If you are using PostGIS 1.5 and a version of PostgreSQL lower than 9.1, you will need to follow a different set of steps in order to install the postgis extensions for your database. Please consult the PostGIS Documentation for instructions on how to do this. There are also some instructions in the previous version of this manual.

1.5. Looking at the installed PostGIS functions

PostGIS can be thought of as a collection of in-database functions that extend the core capabilities of PostgreSQL so that it can deal with spatial data. By ‘deal with’, we mean store, retrieve, query and manipulate. In order to do this, a number of functions are installed into the database.

Our PostgreSQL address database is now geospatially enabled, thanks to PostGIS. We are going to delve a lot deeper into this in the coming sections, but let’s give you a quick little taster. Let’s say we want to create a point from text. First we use the psql command to find functions relating to point. If you are not already connected to the address database, do so now. Then run:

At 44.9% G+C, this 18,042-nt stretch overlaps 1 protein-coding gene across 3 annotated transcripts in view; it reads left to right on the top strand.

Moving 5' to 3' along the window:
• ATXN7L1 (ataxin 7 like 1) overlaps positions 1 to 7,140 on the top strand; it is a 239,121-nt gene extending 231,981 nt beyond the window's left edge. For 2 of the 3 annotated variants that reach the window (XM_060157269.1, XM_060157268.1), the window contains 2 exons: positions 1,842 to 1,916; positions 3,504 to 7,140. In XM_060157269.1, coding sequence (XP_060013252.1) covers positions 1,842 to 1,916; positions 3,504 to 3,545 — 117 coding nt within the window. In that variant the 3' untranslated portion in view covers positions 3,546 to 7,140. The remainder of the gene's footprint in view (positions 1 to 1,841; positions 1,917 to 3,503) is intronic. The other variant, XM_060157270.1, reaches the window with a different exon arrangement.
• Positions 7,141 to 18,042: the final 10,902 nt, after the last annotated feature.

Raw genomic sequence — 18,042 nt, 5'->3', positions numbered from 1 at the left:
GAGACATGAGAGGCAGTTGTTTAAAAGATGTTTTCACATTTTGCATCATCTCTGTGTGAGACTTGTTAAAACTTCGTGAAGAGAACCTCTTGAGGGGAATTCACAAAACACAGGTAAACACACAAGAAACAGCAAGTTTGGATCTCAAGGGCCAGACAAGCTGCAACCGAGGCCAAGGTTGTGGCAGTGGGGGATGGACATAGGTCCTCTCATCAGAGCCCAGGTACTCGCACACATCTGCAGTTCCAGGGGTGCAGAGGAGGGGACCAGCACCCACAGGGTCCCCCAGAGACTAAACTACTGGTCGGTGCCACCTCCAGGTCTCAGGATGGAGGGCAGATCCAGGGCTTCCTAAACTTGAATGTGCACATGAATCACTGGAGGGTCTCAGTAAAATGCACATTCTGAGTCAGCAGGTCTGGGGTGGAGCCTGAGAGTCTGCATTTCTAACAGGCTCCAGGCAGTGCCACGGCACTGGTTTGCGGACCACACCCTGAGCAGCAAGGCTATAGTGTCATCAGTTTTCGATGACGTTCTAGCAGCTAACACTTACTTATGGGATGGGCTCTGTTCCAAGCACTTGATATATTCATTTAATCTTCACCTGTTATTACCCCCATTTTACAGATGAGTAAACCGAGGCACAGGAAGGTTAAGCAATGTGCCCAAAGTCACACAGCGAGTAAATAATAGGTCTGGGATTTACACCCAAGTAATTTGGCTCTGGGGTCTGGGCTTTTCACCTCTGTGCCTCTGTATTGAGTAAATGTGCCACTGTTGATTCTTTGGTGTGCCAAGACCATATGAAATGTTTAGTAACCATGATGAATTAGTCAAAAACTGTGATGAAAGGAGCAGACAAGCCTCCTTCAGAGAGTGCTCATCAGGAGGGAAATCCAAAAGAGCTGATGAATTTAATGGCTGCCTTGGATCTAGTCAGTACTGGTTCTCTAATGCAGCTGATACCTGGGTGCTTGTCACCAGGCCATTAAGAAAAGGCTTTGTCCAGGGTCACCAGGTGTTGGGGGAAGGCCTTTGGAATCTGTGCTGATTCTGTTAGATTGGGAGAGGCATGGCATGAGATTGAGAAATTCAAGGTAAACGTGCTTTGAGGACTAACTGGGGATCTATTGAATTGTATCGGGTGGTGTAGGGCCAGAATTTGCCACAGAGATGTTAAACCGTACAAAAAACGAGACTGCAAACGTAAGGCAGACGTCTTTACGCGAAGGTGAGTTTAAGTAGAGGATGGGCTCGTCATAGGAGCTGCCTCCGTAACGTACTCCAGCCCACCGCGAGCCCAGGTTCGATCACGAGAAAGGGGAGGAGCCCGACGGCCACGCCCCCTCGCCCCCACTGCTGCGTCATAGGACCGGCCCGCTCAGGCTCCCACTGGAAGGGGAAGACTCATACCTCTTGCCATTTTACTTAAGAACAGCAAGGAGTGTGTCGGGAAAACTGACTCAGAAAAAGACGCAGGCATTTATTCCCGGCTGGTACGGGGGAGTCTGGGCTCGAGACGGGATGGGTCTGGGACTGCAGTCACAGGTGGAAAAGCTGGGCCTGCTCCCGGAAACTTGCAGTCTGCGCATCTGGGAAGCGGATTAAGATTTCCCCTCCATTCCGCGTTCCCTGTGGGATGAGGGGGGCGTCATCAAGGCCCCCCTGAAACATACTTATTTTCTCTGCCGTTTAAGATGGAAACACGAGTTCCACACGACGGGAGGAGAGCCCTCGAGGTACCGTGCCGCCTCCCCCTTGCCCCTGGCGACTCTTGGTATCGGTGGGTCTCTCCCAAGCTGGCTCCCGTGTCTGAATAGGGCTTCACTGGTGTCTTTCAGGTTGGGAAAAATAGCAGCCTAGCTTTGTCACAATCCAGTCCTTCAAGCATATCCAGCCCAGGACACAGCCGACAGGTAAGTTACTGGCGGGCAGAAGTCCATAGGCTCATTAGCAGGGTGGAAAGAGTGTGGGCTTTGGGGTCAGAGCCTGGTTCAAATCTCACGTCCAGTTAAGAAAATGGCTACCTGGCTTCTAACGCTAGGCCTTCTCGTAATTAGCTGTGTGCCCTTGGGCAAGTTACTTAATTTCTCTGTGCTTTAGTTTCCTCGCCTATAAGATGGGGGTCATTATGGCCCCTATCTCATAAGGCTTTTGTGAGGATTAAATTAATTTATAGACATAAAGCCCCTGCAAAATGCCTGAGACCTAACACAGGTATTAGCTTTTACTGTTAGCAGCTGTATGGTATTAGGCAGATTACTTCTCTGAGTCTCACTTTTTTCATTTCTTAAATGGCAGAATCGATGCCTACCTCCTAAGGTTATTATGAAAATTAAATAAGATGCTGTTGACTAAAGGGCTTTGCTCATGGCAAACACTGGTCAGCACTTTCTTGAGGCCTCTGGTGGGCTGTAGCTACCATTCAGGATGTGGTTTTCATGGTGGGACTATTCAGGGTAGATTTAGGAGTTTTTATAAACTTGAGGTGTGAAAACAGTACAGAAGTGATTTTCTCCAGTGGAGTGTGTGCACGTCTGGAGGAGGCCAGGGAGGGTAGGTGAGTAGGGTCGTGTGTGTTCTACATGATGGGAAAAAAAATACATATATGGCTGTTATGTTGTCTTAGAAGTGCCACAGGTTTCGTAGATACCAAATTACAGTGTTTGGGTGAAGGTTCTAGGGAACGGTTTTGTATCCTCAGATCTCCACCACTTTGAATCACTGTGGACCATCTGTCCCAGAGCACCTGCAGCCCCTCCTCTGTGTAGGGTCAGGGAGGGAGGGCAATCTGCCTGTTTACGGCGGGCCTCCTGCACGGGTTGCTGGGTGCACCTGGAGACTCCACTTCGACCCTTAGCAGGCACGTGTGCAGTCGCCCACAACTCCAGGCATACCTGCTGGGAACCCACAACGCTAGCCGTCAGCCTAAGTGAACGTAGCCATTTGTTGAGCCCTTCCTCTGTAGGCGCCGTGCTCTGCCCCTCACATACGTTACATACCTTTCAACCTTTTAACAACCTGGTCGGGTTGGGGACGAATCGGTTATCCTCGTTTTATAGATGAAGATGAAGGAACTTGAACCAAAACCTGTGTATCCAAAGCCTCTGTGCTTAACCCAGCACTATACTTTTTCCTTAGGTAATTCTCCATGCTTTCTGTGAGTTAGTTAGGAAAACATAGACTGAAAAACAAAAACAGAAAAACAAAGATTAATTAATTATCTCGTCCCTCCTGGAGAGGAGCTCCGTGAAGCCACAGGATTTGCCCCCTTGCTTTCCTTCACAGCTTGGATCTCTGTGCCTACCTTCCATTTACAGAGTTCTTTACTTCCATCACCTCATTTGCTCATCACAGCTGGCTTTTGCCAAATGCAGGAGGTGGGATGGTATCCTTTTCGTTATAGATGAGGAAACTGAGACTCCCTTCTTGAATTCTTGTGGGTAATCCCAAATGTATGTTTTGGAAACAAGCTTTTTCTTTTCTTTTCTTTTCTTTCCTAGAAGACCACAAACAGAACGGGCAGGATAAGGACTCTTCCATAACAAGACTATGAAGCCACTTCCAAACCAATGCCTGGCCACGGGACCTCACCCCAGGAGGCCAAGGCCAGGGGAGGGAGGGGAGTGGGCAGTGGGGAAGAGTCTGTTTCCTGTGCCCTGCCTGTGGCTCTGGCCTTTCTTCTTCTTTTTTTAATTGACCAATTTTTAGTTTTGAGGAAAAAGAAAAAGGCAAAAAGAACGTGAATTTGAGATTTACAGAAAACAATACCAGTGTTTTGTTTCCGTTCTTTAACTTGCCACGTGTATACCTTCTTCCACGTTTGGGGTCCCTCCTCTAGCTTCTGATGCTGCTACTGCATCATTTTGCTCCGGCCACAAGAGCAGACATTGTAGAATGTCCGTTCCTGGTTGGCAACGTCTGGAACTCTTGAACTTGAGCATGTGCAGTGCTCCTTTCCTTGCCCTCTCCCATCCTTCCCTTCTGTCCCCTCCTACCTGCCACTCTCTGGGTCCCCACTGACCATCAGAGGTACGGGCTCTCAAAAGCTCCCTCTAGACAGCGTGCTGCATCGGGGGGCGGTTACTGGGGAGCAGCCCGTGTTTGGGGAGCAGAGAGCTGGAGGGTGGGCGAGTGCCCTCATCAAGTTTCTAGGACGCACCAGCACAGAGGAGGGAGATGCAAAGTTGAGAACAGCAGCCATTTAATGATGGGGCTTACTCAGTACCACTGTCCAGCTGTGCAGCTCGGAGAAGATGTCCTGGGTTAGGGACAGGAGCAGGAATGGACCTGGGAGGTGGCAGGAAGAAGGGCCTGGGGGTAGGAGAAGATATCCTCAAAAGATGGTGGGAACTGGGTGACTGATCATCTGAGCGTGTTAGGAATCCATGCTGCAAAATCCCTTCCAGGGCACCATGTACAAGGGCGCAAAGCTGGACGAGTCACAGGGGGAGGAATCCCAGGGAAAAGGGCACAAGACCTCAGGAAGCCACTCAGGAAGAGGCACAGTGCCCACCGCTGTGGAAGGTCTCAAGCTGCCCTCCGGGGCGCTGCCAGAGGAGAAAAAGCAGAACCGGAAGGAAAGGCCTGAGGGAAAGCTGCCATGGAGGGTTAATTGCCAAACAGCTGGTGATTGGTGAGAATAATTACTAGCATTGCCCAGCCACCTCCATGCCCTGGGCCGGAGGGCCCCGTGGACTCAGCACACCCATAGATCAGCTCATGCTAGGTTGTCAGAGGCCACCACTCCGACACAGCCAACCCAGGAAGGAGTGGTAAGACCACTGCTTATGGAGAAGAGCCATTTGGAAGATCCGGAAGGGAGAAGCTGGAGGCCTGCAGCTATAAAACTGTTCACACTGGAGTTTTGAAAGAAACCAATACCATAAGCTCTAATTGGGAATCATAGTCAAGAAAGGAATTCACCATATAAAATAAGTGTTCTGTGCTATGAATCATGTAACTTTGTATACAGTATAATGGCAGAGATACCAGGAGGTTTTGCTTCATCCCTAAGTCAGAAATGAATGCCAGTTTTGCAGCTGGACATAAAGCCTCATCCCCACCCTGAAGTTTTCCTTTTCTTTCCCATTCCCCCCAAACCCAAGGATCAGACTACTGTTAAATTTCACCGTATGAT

\df *point*

This is the command we’re looking for: st_pointfromtext. To page through the list, use the down arrow, then press q to quit back to the psql shell.

Try running this command:

select st_pointfromtext('POINT(1 1)');

Result:

st_pointfromtext
--------------------------------------------
0101000000000000000000F03F000000000000F03F
(1 row)

Three things to note:

  • We defined a point at position 1,1 (EPSG:4326 is assumed) using POINT(1 1),
  • We ran an sql statement, but not on any table, just on data entered from the SQL prompt,